When she was about two and a half, my daughter Alicia began regularly saying — or more often, screaming — “I have to be pretty,” as an explanation for why she had to wear a pink shirt or a dress, and never pants. My instinct was to bristle and tell her she didn’t have to be pretty and that she wouldn’t be able to climb at the playground if she wore a dress. “I don’t want to climb. I have to be PRETTY!”
I believed she had been indoctrinated by the well-meaning strangers on the street who were always saying things like, “You have a pink dress! So pretty!” and I felt like strangling them for not only teaching my daughter to aspire to be pretty above all else, but also for introducing her to a lifetime of being subjected to unsolicited comments on her appearance — the prelude to sexual harassment — every time she leaves the house.
As Alicia’s insistence on pretty intensified, I realized it was not as simple as brainwashing, but was actually an important part of who she is and how she expresses her gender. I realized that my role as a feminist mom was not going to involve helping her row against the tide of pink that bombards our little girls from the day they are born. Instead, it was going to involve supporting and embracing her love of all things girly while continuing to critique the many, many horrible aspects of gendered marketing to kids — an equally difficult task, and one that has forced me to examine my own deep-rooted issues with femininity.
I grew up in Scotland in the '80s and, even though my parents didn’t consciously identify as feminists, a certain brand of second-wave feminism permeated the specific middle-class culture that we belonged to: tomboys were praised and girly girls were looked down on. I longed to be like the girls at school who wore pink clothes and had My Little Ponies, but I knew I was supposed to be different, ‘better’ than them. My weekend friends — the kids of my parents’ friends — proudly rejected all things girly and I went along with it, making fun of TV ads for girls’ toys and pretending blue was my favorite color. Meanwhile, at school, I went around telling the girls in my class that their dresses and earrings were “silly” and “stupid” — the words I had learned to associate with all things girly. (No wonder I was never the most popular girl in the class!)
While this may be an extreme case for a cisgender girl, most of us are raised with a certain amount of femmephobia. Even little girls who are encouraged to wear pink and play with “girl toys” soon grow up to learn that they get less respect and are assumed to be less intelligent if they wear heels, low-cut tops, or “too much” makeup. Taking an interest in fashion is still seen as frivolous. These days, of course, I recognize all this for the misogynist crap it is. At least I thought I did, until I found myself hiding my daughter’s tutu because I was getting so creeped out by all the “pretty princess” comments she received from strangers on the street whenever she wore it in public.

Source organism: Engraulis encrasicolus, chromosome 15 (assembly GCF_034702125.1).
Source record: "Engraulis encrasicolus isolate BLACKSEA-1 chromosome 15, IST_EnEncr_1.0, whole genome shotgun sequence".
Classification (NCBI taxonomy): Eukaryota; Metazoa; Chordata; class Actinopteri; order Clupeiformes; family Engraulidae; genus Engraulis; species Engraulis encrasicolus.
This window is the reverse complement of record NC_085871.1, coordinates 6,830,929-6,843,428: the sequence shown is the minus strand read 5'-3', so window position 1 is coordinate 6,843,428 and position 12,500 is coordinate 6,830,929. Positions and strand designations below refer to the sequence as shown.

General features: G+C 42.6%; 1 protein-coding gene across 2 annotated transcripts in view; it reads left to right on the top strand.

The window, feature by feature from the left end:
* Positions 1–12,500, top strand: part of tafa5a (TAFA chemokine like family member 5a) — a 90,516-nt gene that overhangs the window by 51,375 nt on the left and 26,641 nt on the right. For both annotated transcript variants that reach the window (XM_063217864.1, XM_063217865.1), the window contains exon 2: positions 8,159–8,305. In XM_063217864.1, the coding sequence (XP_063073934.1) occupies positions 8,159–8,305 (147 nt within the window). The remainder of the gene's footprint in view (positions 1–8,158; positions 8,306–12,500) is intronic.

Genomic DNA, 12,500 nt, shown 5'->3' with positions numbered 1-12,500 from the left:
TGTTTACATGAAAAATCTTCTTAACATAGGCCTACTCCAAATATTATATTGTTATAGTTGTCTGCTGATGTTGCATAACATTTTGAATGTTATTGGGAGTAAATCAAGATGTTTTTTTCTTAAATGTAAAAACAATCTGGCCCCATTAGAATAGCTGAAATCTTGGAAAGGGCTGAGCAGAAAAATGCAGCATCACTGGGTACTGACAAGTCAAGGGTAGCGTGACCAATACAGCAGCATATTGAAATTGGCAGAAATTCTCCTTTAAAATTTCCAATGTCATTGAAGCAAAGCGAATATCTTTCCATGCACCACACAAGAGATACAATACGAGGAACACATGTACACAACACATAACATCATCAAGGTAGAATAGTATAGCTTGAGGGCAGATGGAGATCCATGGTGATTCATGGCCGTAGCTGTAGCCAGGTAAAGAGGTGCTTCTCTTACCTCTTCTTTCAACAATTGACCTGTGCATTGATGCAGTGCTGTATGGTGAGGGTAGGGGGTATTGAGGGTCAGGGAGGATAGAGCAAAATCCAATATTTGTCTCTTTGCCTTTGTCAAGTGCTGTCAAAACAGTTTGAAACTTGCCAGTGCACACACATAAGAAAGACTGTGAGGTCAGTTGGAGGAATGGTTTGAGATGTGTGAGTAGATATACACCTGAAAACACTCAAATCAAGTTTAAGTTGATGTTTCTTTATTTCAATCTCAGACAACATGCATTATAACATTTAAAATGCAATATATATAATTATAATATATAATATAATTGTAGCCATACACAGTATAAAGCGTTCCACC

That was when I realized I needed to take a huge step back and seriously check my attitude. The tutu was not the problem. Pretty was not the problem either, because there’s nothing wrong with wanting to be pretty. The problem, of course, is that there’s plenty wrong with wanting to be pretty when pretty means thin, white, blonde, blue-eyed, and for cisgender girls only, or when you only want to be pretty because other people say you should. Moreover, while most little girls are constantly told how pretty they are, those who don’t conform to a certain narrow beauty ideal are soon excluded from the pretty club.
But what I hadn’t really considered was that my daughter wasn’t talking about this distorted societal idea of pretty. Pretty, to her, has nothing to do with inherent attractiveness and everything to do with decoration: dresses, skirts, jewelry, sparkly hair bands, pretty colors. When she says “Mommy, you’re not pretty today,” she just means I need to wear brighter colors. When she says “Daddy, you’re always the unprettiest,” she just means he needs to put on a dress once in a while. When she says “I’m the prettiest,” she’s not really boasting, she’s stating a fact based on who’s wearing the most necklaces. And when she says “Everyone’s pretty in Alicia-land,” I wish we all lived in Alicia-land and had such a liberated understanding of pretty. (OK, so she still frowns upon my insistence that that not everyone wants to be pretty, but we’ll get there.)
Of course, there’s still a lot of work to do. My daughter will soon learn that some bodies are considered inherently pretty and others aren’t, and that some people are supposed to try to be pretty and some aren’t, and I know it’s going to be a long, uphill struggle to un-teach the insidious definition of pretty that is all around us. But for now, I want to hold onto the lesson she has taught me: that pretty is something we do, not something we are, and there’s nothing silly, stupid, or frivolous about it. Also, the tutu is never the problem.